Orto's gimmick is that he would eat and drink things while submerged in a tank of water. According to Newsweek
(June 30, 1947), "Here his barker tries to convince skeptics he is smoking a cigarette while submerged."
Sounds like quality entertainment!
EXPENSIVE SHOW — Cigarettes pass as money in most European countries these days. So when this street entertainer in Rome put on an underwater smoking act, he was really burning money. The "Aquarium Man" in the tank smokes a whole cigarette before the fascinated crowd. Later he ate and drank under water while the announcer harangued the crowd.
—The Daily News (Huntingdon, Pennsylvania) - Jun 23, 1947
Dean Potter hates being apart from his dog, Whisper, so much that he takes her base jumping with him. He documents his adventures with Whisper in a new short film, When Dogs Fly
, the trailer for which is below. You can find more info about Potter and Whisper at outsideonline.com
Back in the 1940s, it became popular for business groups to put out "publicity comics" whose purpose was to instill in youth business-friendly feelings. One example was "Peter Penny and his Magic Dollar" put out by the American Bankers Association. The plot of the comic was that Bob, a schoolboy, wants to know about banks, so his mentor, Peter Penny, takes him around on a magic dollar to teach him about all the wonderful things that banks and bankers do.
I can't find a complete copy of this comic online, but a few pages of it can be read over at lostsoti.org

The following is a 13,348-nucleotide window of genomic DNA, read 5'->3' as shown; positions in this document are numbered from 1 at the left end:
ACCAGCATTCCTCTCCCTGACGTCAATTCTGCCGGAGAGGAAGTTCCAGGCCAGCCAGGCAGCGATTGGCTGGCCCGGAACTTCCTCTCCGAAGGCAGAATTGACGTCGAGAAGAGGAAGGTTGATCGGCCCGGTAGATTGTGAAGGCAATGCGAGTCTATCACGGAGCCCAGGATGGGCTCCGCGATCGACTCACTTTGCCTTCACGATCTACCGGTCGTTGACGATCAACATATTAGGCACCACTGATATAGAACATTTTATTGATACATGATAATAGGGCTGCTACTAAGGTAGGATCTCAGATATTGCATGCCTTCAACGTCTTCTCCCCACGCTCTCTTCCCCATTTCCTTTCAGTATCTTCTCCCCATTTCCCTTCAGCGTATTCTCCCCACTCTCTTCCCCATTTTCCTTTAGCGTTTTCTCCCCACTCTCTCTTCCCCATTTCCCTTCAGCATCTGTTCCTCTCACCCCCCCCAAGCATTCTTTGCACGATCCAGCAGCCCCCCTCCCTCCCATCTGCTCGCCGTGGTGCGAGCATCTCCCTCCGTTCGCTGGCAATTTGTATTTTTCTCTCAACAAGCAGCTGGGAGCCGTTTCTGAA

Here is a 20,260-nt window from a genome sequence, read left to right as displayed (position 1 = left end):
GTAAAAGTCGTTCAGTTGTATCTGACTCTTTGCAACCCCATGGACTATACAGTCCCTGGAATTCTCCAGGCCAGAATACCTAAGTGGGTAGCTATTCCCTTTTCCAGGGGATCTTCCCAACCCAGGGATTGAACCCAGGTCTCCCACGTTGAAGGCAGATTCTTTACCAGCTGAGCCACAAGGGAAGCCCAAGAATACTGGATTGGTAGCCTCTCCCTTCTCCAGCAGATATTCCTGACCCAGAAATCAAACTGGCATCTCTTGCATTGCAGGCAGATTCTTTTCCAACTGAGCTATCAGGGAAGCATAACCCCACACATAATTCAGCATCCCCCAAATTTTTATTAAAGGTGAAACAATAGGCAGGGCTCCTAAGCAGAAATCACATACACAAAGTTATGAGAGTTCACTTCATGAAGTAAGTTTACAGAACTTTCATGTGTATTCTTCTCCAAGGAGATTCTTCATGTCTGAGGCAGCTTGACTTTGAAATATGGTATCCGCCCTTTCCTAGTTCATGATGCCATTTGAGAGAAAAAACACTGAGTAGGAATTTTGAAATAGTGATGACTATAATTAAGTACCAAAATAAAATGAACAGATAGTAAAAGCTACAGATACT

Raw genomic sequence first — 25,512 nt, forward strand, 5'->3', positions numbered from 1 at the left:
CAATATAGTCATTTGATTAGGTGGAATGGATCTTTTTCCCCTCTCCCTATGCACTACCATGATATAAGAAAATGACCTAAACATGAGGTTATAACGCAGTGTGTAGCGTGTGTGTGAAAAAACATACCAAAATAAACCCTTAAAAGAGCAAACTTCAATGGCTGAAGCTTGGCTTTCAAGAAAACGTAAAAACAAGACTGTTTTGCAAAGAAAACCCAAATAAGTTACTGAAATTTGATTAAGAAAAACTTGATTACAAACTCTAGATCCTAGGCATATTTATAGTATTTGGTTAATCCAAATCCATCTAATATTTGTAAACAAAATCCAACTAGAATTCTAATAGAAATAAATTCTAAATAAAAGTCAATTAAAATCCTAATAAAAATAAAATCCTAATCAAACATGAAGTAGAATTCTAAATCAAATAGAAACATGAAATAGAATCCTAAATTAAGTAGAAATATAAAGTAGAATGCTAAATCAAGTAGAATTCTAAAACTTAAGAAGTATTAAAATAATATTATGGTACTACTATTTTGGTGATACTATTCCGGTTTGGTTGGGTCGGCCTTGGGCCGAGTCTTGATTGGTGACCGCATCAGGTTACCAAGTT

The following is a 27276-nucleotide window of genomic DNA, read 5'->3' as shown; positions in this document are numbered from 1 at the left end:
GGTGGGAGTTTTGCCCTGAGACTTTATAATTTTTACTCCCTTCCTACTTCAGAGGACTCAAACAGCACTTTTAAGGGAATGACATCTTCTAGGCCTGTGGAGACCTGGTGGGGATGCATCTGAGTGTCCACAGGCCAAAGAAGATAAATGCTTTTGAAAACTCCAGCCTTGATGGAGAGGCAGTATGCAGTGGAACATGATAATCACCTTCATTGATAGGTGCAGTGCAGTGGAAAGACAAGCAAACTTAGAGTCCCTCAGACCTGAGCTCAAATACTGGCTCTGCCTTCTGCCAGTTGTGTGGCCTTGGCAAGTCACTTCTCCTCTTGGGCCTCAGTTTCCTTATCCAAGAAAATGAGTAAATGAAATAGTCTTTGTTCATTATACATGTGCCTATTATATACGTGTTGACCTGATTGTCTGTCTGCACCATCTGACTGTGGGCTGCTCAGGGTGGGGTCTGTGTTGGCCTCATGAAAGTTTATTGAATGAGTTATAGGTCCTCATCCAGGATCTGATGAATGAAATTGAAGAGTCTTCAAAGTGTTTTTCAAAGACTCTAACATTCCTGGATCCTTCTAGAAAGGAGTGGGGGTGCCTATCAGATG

Chuck has mentioned the sport of ferret legging before in a column
, so it's not entirely new to WU. Wikipedia offers this description:
Ferret legging is an endurance test or stunt in which ferrets are trapped in trousers worn by a participant. Also known as put 'em down and ferret-down-trousers, it is a sport that seems to have been popular among coal miners in Yorkshire, England. Contestants put live ferrets inside their trousers; the winner is the one who is the last to release the animals. The world record is five hours and thirty minutes. The sport may have originated during the time when only the relatively wealthy in England were allowed to keep animals used for hunting, forcing poachers to hide their illicit ferrets in their trousers…
The sport is said to involve very little "native skill", simply an ability to "have your tool bitten and not care".
Nick Roberts, back in 1972, took the sport to an unusual extreme. From The Dispatch (Lexington, NC) - Oct 30, 1972
And here's a video I found in which ferret legging is demonstrated. Except that what's shown doesn't seem to be a true form of the sport, because the contestants are allowing the ferrets to poke their heads out of the trousers, whereas the idea is to trap them inside, thereby generating a panic response.
News of the Weird
Weirdnuz.M373, June 1, 2014
Copyright 2014 by Chuck Shepherd. All rights reserved.